Did you know that Neapolitan pizza varies quite a bit from the pizza you find throughout the rest of Italy? If that is true for just one food, how about entire regional cuisines? For example, are there big differences between Mexican, Texas Mexican, and Tex-Mex cuisines?
People generally understand the difference between authentic Mexican and Tex-Mex. Grasping the distinction between Texas Mexican and Tex-Mex is a bit more subtle. But according to cooks who specialize in both types of cuisine, the differences are distinct enough to take notice.
Suffice it to say that a Tex-Mex restaurant is not serving authentic Mexican food for the most part. But they are not serving authentic Texas Mexican either. Likewise, you are probably not likely to find too many Tex-Mex recipes at a restaurant striving to be authentically Mexican.
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Authentic Mexican Cuisine
What is generally considered authentic Mexican cuisine is actually a combination of multiple influences. Many traditional recipes find their roots in the many cultures that existed in the region over past centuries. With the introduction of Europeans in the 16th century, Mexican cooking was influenced to accommodate new tastes. African and Asian influences were also introduced with the rise of the slave trade.
Genuine Mexican cuisine is heavily dependent on staples like corn, beans, tomatoes, chili peppers, vanilla, agave, and even cacao. What must be understood is the fact that there are 31 different states in Mexico. There are also multiple climates and geographic considerations. As such, some regions of Mexico serve very distinct cuisine unique from the rest of the country. Oaxaca is but one example.
Taqueria27 is an example of an American restaurant that strives to serve authentic Mexican cuisine. They have a reputation as the go to place for legit tacos, enchiladas, and more.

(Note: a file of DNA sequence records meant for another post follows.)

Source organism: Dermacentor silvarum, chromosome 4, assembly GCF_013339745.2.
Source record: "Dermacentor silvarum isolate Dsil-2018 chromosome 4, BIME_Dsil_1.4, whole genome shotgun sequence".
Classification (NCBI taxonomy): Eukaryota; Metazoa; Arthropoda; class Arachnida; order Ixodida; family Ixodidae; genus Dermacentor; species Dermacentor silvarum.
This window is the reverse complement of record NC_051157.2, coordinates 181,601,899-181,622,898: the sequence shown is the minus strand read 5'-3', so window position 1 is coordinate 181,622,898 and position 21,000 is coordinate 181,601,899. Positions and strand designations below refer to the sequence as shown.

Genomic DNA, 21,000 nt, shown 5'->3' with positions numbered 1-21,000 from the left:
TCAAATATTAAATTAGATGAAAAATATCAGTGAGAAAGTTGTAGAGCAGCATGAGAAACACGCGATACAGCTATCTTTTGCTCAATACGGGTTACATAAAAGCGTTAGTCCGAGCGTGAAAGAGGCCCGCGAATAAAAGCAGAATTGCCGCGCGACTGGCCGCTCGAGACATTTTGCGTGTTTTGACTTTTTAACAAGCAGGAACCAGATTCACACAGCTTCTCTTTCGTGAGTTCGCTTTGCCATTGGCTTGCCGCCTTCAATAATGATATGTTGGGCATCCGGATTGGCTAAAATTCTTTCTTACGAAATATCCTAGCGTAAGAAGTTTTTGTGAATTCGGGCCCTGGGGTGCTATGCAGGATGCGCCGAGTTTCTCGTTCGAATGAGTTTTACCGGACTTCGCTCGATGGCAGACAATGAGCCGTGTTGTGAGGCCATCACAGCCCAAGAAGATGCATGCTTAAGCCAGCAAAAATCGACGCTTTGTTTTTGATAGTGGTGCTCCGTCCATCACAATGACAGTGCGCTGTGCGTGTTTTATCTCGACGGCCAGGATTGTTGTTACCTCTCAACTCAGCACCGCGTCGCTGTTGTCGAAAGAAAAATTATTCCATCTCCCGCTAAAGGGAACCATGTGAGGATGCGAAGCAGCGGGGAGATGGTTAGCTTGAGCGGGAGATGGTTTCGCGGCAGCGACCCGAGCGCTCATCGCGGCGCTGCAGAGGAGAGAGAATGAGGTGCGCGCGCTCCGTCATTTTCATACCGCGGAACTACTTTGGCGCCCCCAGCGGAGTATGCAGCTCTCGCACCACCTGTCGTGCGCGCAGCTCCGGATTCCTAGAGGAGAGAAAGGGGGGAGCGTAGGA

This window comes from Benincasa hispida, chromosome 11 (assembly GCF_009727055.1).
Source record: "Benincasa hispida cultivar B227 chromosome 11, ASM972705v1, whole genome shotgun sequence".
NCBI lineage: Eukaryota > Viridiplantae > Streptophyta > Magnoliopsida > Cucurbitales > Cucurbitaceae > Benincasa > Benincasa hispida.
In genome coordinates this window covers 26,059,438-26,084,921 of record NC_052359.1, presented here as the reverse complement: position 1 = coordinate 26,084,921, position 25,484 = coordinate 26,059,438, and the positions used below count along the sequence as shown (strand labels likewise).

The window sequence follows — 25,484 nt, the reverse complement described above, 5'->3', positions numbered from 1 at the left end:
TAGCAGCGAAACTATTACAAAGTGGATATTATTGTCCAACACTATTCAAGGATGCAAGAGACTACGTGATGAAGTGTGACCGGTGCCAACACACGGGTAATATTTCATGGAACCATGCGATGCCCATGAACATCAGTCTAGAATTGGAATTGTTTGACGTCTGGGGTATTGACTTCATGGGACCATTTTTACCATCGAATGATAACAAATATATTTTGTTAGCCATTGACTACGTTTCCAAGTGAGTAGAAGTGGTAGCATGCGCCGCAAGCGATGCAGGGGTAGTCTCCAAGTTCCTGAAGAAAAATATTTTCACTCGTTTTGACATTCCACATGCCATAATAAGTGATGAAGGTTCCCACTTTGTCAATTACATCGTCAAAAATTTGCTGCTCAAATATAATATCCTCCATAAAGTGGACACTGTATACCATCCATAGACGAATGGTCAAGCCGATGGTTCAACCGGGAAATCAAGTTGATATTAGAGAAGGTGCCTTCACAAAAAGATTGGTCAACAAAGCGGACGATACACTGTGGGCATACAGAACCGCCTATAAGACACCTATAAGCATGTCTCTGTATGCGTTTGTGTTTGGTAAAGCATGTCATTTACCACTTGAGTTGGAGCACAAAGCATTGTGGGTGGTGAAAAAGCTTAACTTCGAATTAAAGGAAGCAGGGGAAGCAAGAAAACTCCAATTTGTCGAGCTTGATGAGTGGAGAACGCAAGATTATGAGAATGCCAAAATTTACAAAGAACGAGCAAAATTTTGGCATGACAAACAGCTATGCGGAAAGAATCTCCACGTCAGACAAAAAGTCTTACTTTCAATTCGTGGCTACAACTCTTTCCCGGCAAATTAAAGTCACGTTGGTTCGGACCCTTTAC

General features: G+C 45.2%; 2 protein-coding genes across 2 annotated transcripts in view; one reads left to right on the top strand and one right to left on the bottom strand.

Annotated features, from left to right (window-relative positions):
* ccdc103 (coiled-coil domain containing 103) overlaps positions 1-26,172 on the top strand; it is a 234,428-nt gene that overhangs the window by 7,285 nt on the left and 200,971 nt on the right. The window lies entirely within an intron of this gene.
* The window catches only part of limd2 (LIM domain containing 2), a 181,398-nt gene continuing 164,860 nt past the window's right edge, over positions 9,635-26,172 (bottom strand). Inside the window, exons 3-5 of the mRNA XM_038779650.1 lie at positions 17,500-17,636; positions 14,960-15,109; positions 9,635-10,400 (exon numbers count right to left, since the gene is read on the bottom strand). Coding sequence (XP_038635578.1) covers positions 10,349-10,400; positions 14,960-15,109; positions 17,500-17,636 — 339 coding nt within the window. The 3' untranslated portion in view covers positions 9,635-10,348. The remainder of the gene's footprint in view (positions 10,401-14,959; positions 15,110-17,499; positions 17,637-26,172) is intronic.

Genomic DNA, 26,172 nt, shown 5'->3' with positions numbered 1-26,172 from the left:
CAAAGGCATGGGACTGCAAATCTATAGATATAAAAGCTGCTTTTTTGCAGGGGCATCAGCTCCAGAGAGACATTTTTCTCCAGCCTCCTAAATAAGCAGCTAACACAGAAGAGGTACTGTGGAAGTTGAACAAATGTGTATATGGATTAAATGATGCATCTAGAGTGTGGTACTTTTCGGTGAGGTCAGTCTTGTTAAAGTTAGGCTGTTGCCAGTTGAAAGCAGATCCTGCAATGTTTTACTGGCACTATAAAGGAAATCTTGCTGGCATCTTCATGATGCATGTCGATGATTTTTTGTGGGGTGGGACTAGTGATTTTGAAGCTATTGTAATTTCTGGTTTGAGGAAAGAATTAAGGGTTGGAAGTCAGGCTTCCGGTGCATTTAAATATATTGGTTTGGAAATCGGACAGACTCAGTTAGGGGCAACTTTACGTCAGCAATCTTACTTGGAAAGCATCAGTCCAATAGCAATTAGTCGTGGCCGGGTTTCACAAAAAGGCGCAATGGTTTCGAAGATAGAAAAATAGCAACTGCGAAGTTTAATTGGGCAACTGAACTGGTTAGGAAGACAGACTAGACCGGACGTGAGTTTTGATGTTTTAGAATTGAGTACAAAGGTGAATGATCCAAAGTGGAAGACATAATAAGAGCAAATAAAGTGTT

Texas Mexican Cuisine
Authentic Texas Mexican cuisine finds its roots in the history of the state of Texas – before it was absorbed into the U.S. Prior to statehood, Texas was part of Mexico. Like their fellow citizens further to the south, Texas’ indigenous peoples were heavily influenced by Europeans in the centuries leading up to statehood.
The region’s cuisine tends to be lighter than Tex-Mex in terms of both sauces and cheese. Very rarely do Texas Mexican recipes call for copious amounts of cheese. Recipes are also heavy on things like cactus, squash, and chilis. There are even subtle differences in proteins.
Where authentic Mexican tends to focus more on fish, turkey, pork, and beef as protein sources, Texas Mexican utilizes pork and beef along with venison, rabbit, and bison.
Tex-Mex is what most of us think of when we have the desire to eat Mexican. An authentic Tex-Mex menu is neither Mexican nor Texas Mexican. It is an amalgamation of both cuisines along with some American cuisine thrown in for good measure. This is why Tex-Mex is sometimes referred to as Mexican American cuisine.
The roots of Tex-Mex are found in the Southwest regions of the country including Texas, Arizona, California, and Nevada. It was gradually developed as cooks began mixing classic Texas Mexican recipes with American ingredients and preparation methods.
When you are talking regional cuisine, names really do make a difference. The names of various cuisines are important because they make the distinction between different kinds of foods and recipes. If a restaurant like Taqueria27 strives to produce the best Mexican food in Utah, they will not be serving up Texas Mexican or Tex-Mex.
Perhaps that’s why restaurant owners are so fussy about labels applied to their food. They don’t want to be confused as a restaurant serving food that isn’t on the menu.